Their mistakes are likely to be original ones, radical sins of commission where the spark that brought them success then points them into the abyss.
Robert Heinlein's The Number of The Beast is a terrible novel in exactly this vein.
Heinlein's return to writing in 1980, after taking most of the 1970's off due to ill health, is nothing if not ambitious. On the face of things, a multi-dimensional romp through time and space, it also aims to be:
- An homage to the pulp novels of Heinlein's youth in subject matter and tone.
- A post-modern riff on interconnected fictional universes, both his own and those of forerunners like Edgar Rice Burroughs.
- An authorial pulpit for his favourite hobby horses - libertarianism, free love and the nudity taboo.
- If you believe the hardcore Heinlein fans, also an intentionally badly written parody, a love-letter to science fiction and a quasi-autobiography
All of this written from the first-person perspective of five different characters. Yeesh.
It would take an writer of no mean skill to pull these threads together and produce a great book and, for all that his position in the SF canon is unquestionable, Heinlein's no Salman Rushdie or John Barth.
But Beast is not the interesting but flawed lesser piece of work you might expect from the writer of Stranger In A Strange Land or The Moon Is A Harsh Mistress. It's an indulgent, incoherent, intemperate and interminable mess.
And it's the sexual mores which threaten to sink it before it even opens.
"Sexist, not sexy"
By his own lights, Heinlein would describe himself as a progressive on gender issues, and the book is full with assertive, intelligent, women. Yet Beast kicks off with the lead male protagonist alternately drooling over and bantering hi-lar-iously about the heroine's anatomy with the heroine herself. It then continues intermittently in that vein for the next 500 pages.
Others like Dave Langford have written before me how, aesthetically speaking, Heinlein has an (unintentionally comedic) tin ear for sensual language. And, although the narrative includes chapters from the perspective of two female characters, it feels deeply, uncomfortably male-gazy all the way through. Especially with all that nudity he keeps having his characters practice.
In Heinlein-world you can only be an assertive, intelligent woman if you're devastatingly attractive, beholden to a man yet sexually available. This was old hat in 1980, and feels positively antediluvian 30 years later.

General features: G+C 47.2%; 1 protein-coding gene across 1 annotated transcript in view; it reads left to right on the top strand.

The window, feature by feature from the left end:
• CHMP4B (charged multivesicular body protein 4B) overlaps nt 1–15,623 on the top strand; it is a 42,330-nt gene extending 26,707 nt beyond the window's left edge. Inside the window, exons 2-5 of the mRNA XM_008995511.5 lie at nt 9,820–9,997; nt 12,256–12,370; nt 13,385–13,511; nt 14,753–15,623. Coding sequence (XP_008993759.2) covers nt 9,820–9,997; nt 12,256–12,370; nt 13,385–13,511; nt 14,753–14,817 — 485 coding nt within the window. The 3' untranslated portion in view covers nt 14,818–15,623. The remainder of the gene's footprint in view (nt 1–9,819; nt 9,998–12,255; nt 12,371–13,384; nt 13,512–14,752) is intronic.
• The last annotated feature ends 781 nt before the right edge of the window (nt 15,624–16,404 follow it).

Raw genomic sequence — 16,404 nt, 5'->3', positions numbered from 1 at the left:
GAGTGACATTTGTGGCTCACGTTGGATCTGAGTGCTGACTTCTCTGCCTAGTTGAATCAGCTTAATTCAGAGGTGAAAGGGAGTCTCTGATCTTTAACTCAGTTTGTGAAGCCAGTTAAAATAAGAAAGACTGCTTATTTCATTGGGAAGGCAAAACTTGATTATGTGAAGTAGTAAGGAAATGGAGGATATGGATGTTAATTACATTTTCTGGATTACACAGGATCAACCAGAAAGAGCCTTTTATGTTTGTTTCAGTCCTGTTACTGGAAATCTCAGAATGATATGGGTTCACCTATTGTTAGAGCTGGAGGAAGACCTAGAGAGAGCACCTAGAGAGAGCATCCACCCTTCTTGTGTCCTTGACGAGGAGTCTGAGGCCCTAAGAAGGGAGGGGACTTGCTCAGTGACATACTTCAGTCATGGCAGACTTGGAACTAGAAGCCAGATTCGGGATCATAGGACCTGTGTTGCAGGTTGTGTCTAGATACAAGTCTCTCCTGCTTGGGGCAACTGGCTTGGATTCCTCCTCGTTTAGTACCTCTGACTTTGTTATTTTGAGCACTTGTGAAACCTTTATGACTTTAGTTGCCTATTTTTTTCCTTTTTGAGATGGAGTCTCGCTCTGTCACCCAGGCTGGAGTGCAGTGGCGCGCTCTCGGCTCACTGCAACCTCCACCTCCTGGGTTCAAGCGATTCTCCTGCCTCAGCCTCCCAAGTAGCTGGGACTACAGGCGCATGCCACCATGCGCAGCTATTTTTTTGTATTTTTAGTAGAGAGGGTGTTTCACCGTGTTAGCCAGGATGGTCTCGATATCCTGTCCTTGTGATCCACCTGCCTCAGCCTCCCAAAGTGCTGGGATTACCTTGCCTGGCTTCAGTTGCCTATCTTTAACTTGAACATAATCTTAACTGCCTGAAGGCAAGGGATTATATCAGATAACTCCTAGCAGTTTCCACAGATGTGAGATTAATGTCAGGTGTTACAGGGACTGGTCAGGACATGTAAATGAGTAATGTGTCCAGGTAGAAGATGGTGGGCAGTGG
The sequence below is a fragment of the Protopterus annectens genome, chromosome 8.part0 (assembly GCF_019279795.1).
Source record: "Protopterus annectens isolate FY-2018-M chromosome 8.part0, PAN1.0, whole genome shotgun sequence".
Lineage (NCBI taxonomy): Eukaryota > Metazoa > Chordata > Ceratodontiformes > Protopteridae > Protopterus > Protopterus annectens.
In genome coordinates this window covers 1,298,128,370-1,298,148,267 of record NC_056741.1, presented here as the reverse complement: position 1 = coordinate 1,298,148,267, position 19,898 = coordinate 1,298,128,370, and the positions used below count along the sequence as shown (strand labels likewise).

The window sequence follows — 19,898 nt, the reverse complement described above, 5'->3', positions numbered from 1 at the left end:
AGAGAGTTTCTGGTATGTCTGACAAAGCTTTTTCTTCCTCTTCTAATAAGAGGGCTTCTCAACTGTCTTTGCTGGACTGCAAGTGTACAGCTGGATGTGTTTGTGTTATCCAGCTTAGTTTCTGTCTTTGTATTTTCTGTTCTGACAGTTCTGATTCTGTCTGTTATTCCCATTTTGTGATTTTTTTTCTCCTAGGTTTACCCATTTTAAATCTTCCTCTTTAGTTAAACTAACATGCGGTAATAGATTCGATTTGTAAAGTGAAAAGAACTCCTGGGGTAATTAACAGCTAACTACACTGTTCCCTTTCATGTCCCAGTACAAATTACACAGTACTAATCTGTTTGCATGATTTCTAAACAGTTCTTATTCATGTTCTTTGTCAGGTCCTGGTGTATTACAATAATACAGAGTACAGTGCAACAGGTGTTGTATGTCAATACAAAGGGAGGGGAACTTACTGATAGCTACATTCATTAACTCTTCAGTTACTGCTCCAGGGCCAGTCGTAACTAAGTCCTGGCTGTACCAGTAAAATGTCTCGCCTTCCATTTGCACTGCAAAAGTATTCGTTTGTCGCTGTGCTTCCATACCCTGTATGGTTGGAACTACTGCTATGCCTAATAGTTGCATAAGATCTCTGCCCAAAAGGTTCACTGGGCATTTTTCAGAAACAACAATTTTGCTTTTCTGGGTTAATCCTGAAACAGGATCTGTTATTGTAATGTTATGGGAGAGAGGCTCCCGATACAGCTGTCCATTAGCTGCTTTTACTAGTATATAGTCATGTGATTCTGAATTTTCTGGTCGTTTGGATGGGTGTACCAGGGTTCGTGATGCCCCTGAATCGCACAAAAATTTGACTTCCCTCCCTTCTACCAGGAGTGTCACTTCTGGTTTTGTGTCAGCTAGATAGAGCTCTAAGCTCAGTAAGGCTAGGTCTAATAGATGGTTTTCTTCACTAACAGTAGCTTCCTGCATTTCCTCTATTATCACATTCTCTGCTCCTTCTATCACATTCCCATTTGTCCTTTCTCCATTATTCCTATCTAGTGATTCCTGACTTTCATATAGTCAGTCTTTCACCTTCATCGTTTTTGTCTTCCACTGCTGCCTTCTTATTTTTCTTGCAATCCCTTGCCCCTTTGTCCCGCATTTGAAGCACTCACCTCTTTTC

I'd reflect that it's a classic old school male liberal response to the 1960's in many respects - gets sexual liberation, actually likes women; struggles massively with the feminist challenge to traditional gender roles and phallocentricity.
Oh, Bob Heinlein, no!
But Beast's problems with sex and gender go way beyond the usual Spinal Tap confusion of sexy and sexist. There's not just a couple of deeply unpleasant marital rape jokes, but also a theoretical exploration of father-daughter incest which is hugely Freudian in its undertones and does nothing for the book.
Except to bring the reader to a juddering halt, asking in quavering tones, 'Bob, WTF?'
And then later on, as the book becomes increasingly meta, we meet the far-future Long family from some of Heinlein's other books, who all seem to be married to and/or hopping into bed with each other. When they're not creating opposite-sex clones of each other to marry and hop into bed with, that is.
Photo by Alex E. Proimos under Creative Commons Attribution 2.0 Generic license
Did I mention that the Long family also resolve the incest question by conveniently including an identical twin of the daughter, who the father then sleeps with?
These issues had been bubbling away in his work as undercurrents for a long time, but it seems like Beast was the moment he turned all the problematic elements in his work up to 11. It's a colossal, radical balls-up for an author to make on a par with Stephen Donaldson's Wagnerian folly, the Gap series. Or Bob Dylan's Christian album's from the late 70's
This isn't a blog post about incest. It's a book review. So, let's just say that:
- It's is a massively sensitive issue, which Beast deals with in a deeply insensitive manner.
- The Long family are creepy, and the fact they are presented as utopian is creepier still.
- That all relationships in the family centre around a single Heinlein-analogue is pretty patriarchal, not to mention narcissistic.
- Taken together with the rampant sexism, it tends to devalue anything he has to say on sex and gender in earlier, saner works. It's hard to dispel the sad impression of Heinlein rubbing his thighs, Vic Reeves style, while he was writing Beast.
- These intrusions totally derail the novel, although not content with this Heinlein was already taking it way off the tracks in other ways (see part 2 on Beast's junk postmodernism).